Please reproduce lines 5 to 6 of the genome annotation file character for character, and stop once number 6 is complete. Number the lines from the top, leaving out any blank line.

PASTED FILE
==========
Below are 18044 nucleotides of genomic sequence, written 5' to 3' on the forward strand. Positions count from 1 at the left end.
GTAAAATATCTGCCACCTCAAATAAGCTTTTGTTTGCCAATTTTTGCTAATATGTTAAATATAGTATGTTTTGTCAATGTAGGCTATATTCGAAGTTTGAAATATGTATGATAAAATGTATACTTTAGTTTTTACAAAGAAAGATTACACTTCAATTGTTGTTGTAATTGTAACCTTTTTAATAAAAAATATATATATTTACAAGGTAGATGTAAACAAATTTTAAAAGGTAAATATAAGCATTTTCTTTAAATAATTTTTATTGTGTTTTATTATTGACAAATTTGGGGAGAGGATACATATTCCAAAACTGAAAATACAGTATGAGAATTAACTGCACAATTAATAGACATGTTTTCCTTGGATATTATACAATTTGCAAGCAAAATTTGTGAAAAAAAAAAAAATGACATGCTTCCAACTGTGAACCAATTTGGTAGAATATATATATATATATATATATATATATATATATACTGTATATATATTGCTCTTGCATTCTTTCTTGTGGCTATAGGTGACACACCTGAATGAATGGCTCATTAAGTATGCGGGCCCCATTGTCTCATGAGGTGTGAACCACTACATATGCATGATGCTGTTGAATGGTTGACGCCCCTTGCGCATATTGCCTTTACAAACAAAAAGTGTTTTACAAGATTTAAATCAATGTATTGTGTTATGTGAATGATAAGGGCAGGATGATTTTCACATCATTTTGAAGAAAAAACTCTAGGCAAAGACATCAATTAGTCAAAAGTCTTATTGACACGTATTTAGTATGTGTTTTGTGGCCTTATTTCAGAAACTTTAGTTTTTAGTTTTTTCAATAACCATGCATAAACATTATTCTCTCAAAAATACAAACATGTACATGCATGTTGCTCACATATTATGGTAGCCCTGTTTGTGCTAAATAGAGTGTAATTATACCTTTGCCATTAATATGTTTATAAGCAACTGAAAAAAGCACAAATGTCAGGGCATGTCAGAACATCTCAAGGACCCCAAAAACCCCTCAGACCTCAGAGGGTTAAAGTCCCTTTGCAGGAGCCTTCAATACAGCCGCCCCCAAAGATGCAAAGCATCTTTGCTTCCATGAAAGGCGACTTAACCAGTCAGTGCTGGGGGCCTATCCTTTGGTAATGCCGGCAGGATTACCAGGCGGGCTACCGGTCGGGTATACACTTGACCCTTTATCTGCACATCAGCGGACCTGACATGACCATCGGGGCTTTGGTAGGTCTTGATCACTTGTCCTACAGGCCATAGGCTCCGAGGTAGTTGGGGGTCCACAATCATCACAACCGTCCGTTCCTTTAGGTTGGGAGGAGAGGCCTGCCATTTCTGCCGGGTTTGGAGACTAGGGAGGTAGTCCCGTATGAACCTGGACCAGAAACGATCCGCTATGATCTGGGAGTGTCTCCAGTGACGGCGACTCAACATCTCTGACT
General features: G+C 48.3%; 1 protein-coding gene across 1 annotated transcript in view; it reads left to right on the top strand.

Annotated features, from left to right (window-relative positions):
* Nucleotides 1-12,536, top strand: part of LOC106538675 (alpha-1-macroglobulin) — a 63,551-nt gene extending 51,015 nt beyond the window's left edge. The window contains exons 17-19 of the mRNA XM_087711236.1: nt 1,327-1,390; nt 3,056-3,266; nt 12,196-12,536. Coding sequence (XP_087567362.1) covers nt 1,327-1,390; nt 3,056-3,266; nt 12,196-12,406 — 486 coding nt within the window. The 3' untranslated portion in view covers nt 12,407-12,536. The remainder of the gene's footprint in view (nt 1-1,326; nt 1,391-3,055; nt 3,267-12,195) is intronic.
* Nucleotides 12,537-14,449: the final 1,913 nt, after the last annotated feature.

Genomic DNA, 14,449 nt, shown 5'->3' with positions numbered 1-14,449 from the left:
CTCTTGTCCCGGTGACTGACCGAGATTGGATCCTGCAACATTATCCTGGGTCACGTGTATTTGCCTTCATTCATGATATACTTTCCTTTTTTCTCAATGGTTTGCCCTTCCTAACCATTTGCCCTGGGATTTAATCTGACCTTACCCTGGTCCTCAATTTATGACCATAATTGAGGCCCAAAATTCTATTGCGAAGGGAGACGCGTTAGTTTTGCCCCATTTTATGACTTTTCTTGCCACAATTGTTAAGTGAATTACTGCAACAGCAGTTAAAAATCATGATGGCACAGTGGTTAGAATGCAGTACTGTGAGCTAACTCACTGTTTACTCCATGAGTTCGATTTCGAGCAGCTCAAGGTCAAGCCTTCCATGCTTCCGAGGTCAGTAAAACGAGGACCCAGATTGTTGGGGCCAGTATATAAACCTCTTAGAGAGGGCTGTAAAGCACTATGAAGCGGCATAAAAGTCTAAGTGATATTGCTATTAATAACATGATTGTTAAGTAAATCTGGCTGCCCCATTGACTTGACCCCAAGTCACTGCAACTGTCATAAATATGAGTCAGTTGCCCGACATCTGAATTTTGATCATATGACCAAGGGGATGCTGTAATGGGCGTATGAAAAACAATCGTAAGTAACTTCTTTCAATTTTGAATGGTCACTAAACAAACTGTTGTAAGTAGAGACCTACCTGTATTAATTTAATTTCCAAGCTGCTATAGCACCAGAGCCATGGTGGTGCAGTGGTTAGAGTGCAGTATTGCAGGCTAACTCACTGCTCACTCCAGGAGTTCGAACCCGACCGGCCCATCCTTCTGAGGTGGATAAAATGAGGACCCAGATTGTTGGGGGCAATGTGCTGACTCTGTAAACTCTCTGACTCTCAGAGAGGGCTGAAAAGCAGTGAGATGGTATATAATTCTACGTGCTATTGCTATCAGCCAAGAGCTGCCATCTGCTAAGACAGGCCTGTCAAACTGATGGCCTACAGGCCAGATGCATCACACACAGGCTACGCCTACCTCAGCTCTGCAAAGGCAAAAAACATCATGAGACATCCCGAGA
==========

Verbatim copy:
* Nucleotides 1-12,536, top strand: part of LOC106538675 (alpha-1-macroglobulin) — a 63,551-nt gene extending 51,015 nt beyond the window's left edge. The window contains exons 17-19 of the mRNA XM_087711236.1: nt 1,327-1,390; nt 3,056-3,266; nt 12,196-12,536. Coding sequence (XP_087567362.1) covers nt 1,327-1,390; nt 3,056-3,266; nt 12,196-12,406 — 486 coding nt within the window. The 3' untranslated portion in view covers nt 12,407-12,536. The remainder of the gene's footprint in view (nt 1-1,326; nt 1,391-3,055; nt 3,267-12,195) is intronic.
* Nucleotides 12,537-14,449: the final 1,913 nt, after the last annotated feature.